Blog Entry

Dirk's miss was the shot Mavericks wanted

Posted on: June 6, 2011 1:07 am
Edited on: June 6, 2011 6:02 am

The Dallas Mavericks react to Dirk Nowitzki's last-second missed jumper in Game 3 of the NBA Finals against the Miami Heat. Posted by Ben Golliver. dirk-haslem

DALLAS – The Dallas Mavericks were inches away from seizing control of the 2011 NBA Finals on Sunday night. Instead, the closing seconds of Game 3 left them without regrets, but also one giant step further from their goal of winning their first title in franchise history.

As in Game 2 on Thursday night, Game 3 came down to the final possession. Trailing the Miami Heat, 88-86, with 4.4 seconds left, the Mavericks called timeout to set up one final look. After battling back from double-digit deficits multiple times, the Mavericks looked to repeat their improbable Game 2 comeback.

“I believed we were going to do it," guard Jason Terry said. “The ball in our hands with four seconds to go? We’re either going to win it or we’re going to overtime. That’s how I feel.”

With that confidence coming out of the timeout, point guard Jason Kidd, the team’s surest ball-handler, was tasked with inbounding the ball. Dallas’ play had two options.

“J. Kidd had me coming off a baseline screen and Dirk [Nowitzki] coming up to the high post,” Terry explained. “Dirk flashed open, it was the right decision.”

That Kidd inbounded to Nowitzki was no surprise. The Mavericks All-Star forward had a game-high 34 points and looked unstoppable at times. He had also scored his team’s last 12 points. The last time a Maverick not named Nowitzki scored a point was a Tyson Chandler putback dunk with nearly seven minutes remaining in the game.

Nowitzki gathered Kidd’s pass near the free throw line, dribbled hard twice to his right, spinning back to his left to create space for a jumper. Heat forward Udonis Haslem, alone in single coverage, stayed with him on the perimeter, slipped briefly and then recovered to get both arms up with the clock winding down.

“He’s fronting me everywhere, trying to keep the ball out of my hands,” Nowitzki said. “He does a good job. He’s active, he’s quick on his feet.”

This was the second consecutive game that Nowitzki found himself at the center of the game-deciding moment. On Thursday night, he beat Heat forward Chris Bosh off the dribble to make a running lay-up to provide Game 2’s winning margin. This time, starting at a similar spot on the floor, Nowitzki elected to pull up for a fall-away jumper that would have sent Game 3 to overtime.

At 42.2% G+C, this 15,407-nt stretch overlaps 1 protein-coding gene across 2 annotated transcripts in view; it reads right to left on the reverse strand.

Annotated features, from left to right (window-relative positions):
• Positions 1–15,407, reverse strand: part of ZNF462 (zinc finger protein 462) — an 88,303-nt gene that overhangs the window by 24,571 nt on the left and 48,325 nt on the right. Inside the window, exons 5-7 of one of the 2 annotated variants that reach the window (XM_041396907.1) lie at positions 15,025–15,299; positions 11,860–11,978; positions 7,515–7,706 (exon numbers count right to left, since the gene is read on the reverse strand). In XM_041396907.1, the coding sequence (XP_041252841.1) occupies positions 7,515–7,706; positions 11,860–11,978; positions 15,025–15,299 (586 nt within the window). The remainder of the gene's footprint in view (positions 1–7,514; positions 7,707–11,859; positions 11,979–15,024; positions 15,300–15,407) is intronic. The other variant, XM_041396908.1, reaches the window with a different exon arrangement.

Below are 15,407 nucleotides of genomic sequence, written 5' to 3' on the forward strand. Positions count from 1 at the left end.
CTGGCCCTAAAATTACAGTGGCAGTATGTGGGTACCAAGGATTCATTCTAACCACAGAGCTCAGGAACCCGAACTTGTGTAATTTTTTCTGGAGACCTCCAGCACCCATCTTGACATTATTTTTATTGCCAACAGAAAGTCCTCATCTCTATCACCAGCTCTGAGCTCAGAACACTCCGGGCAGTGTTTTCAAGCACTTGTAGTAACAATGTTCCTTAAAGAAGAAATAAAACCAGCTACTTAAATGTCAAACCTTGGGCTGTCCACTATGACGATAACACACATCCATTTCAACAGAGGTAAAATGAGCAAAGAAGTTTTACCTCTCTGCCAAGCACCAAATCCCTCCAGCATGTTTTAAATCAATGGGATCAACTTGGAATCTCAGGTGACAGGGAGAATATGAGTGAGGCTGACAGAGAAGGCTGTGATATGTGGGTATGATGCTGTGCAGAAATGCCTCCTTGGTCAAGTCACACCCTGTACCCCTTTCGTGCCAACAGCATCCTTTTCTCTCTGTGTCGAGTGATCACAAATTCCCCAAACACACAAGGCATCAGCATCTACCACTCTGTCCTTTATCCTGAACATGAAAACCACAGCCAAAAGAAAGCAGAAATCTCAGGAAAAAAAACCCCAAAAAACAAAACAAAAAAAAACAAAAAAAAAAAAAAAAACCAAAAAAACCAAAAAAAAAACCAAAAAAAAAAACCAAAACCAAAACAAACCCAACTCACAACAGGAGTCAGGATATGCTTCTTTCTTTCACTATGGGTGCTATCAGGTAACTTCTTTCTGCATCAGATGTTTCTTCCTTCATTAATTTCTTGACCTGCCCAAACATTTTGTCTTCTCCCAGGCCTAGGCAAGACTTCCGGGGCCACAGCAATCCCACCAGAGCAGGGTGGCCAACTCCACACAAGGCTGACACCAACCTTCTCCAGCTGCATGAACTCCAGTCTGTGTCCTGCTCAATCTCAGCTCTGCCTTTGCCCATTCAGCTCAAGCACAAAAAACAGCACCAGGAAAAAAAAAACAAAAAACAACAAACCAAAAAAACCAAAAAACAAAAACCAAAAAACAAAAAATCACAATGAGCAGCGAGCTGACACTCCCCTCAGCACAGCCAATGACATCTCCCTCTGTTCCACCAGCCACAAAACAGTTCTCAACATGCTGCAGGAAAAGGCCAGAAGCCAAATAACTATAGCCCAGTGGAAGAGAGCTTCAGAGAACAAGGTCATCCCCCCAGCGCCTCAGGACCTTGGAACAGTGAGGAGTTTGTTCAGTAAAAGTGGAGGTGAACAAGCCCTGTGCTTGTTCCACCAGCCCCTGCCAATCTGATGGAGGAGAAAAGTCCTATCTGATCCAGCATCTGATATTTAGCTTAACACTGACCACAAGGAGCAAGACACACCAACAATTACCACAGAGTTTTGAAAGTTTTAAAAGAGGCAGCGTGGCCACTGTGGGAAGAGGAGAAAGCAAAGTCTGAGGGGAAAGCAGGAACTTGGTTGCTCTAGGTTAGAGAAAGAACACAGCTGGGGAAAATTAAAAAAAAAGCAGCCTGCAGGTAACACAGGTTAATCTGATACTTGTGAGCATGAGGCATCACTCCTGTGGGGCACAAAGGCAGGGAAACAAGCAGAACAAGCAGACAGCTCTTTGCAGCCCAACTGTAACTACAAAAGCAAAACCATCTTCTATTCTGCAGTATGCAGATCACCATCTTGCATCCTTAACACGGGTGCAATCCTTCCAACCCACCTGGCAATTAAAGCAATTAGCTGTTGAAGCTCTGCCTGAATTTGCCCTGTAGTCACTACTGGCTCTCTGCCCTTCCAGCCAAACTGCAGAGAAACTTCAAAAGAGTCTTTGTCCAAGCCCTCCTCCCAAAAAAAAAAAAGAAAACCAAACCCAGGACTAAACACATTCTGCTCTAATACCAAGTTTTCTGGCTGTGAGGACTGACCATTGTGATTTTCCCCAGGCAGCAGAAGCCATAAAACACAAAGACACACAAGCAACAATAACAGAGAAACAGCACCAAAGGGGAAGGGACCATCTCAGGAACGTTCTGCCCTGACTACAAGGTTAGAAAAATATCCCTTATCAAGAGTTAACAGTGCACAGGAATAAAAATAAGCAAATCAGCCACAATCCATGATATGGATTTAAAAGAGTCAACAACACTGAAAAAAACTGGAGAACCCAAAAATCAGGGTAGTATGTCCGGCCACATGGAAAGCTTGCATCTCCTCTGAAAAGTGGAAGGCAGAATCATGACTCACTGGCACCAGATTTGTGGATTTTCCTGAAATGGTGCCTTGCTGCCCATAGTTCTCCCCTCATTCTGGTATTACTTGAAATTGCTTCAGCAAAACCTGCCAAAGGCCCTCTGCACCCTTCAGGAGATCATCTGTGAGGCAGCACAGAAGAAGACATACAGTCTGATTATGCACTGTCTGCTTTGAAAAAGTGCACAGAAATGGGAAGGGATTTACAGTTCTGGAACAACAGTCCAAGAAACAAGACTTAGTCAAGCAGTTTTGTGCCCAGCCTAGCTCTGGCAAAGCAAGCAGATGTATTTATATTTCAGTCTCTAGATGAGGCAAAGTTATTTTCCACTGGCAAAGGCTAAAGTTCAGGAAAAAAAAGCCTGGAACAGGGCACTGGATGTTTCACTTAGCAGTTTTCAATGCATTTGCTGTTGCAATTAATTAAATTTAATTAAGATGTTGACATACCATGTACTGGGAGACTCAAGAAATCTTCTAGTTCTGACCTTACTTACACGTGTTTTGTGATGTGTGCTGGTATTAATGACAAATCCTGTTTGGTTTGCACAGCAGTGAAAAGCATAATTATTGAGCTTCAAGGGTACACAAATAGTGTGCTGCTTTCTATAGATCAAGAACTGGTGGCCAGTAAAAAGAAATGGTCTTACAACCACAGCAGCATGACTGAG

“They didn’t allow him to get all the way to the basket,” Terry said. “But he still got the look he wanted.”

The American Airlines Center held its collective breath as Nowitzki, leaning back at a steep angle, uncorked a fall-away.

“[Haslem] stayed down and made me shoot a contested shot, and a shot I can make,” Nowitzki said.

Mavericks forward Shawn Marion said he looked on with uncertainty as Nowitzki rose to fire.

“I didn’t know [if it was going in], Marion said. “I was hoping it did.”

His release was clean but instantly the fall-away jumper looked long, and it was. The shot caught back rim and bounced high in the air as time expired.

“Unfortunately, it didn’t go,” Nowitzki said.

A contested fall-away jumper at the buzzer comes with a high degree of difficulty. But it also happens to be Nowitzki’s specialty.

 “We’ll take that shot,” Terry said. “He makes that … nine times out of 10. This is the one that he didn’t.”

To a man, the Mavericks shared that sentiment. They weren’t happy with much about their Game 3 performance -- chastising themselves for getting down early, failing to take care of the ball and missing open shots -- but they all said they were happy with the endgame.

“Any time you get the ball in Dirk’s hands, you like what your opportunities are,” Mavericks center Tyson Chandler said. “It’s tough that he’s in that situation. A lot is going to be said about the last play.”

“He loves that stage late,” Kidd said. “He wants the ball and he’s always come through.”

Except on Sunday night, in the much-discussed swing game.

Nowitzki’s miss ceded homecourt advantage back to the Heat and left the Mavericks locker room feeling a solemn dejection. This series isn’t over, not yet, but Dallas’ Sunday morning wide-mouthed swagger gave way to Sunday evening teeth-gritting.

“This definitely was a big game,” Nowitzki admitted. “And a very tough loss. Emotional game, fought back, and to fall short at the end is tough. But they need two more.”

Here's video of Nowitzki's miss at the buzzer.

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